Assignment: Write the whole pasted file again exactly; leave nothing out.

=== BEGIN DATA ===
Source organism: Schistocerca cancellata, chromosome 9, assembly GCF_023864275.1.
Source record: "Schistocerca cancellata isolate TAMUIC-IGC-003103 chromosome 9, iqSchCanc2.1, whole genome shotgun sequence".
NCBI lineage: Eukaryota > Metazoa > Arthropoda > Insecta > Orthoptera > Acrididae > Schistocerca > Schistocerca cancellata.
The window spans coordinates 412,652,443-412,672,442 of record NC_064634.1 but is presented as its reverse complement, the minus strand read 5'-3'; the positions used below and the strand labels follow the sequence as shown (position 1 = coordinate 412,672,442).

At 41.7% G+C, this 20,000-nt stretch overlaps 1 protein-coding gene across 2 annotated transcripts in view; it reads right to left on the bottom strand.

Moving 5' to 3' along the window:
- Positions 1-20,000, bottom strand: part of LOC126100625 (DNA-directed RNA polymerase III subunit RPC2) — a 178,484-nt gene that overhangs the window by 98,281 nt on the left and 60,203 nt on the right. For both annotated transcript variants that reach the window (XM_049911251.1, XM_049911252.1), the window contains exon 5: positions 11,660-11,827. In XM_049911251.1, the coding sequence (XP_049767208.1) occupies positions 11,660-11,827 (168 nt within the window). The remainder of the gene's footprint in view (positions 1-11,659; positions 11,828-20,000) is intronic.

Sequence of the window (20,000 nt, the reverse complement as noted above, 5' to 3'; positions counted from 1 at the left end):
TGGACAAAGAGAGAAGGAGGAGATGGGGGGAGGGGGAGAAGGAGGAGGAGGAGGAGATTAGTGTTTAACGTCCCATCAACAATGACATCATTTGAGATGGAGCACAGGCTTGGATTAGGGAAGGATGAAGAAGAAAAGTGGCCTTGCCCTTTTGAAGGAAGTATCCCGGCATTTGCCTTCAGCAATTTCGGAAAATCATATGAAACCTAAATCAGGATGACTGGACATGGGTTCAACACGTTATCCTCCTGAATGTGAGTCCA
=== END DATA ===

Source organism: Schistocerca cancellata, chromosome 9, assembly GCF_023864275.1.
Source record: "Schistocerca cancellata isolate TAMUIC-IGC-003103 chromosome 9, iqSchCanc2.1, whole genome shotgun sequence".
NCBI lineage: Eukaryota > Metazoa > Arthropoda > Insecta > Orthoptera > Acrididae > Schistocerca > Schistocerca cancellata.
The window spans coordinates 412,652,443-412,672,442 of record NC_064634.1 but is presented as its reverse complement, the minus strand read 5'-3'; the positions used below and the strand labels follow the sequence as shown (position 1 = coordinate 412,672,442).

At 41.7% G+C, this 20,000-nt stretch overlaps 1 protein-coding gene across 2 annotated transcripts in view; it reads right to left on the bottom strand.

Moving 5' to 3' along the window:
- Positions 1-20,000, bottom strand: part of LOC126100625 (DNA-directed RNA polymerase III subunit RPC2) — a 178,484-nt gene that overhangs the window by 98,281 nt on the left and 60,203 nt on the right. For both annotated transcript variants that reach the window (XM_049911251.1, XM_049911252.1), the window contains exon 5: positions 11,660-11,827. In XM_049911251.1, the coding sequence (XP_049767208.1) occupies positions 11,660-11,827 (168 nt within the window). The remainder of the gene's footprint in view (positions 1-11,659; positions 11,828-20,000) is intronic.

Sequence of the window (20,000 nt, the reverse complement as noted above, 5' to 3'; positions counted from 1 at the left end):
TGGACAAAGAGAGAAGGAGGAGATGGGGGGAGGGGGAGAAGGAGGAGGAGGAGGAGATTAGTGTTTAACGTCCCATCAACAATGACATCATTTGAGATGGAGCACAGGCTTGGATTAGGGAAGGATGAAGAAGAAAAGTGGCCTTGCCCTTTTGAAGGAAGTATCCCGGCATTTGCCTTCAGCAATTTCGGAAAATCATATGAAACCTAAATCAGGATGACTGGACATGGGTTCAACACGTTATCCTCCTGAATGTGAGTCCA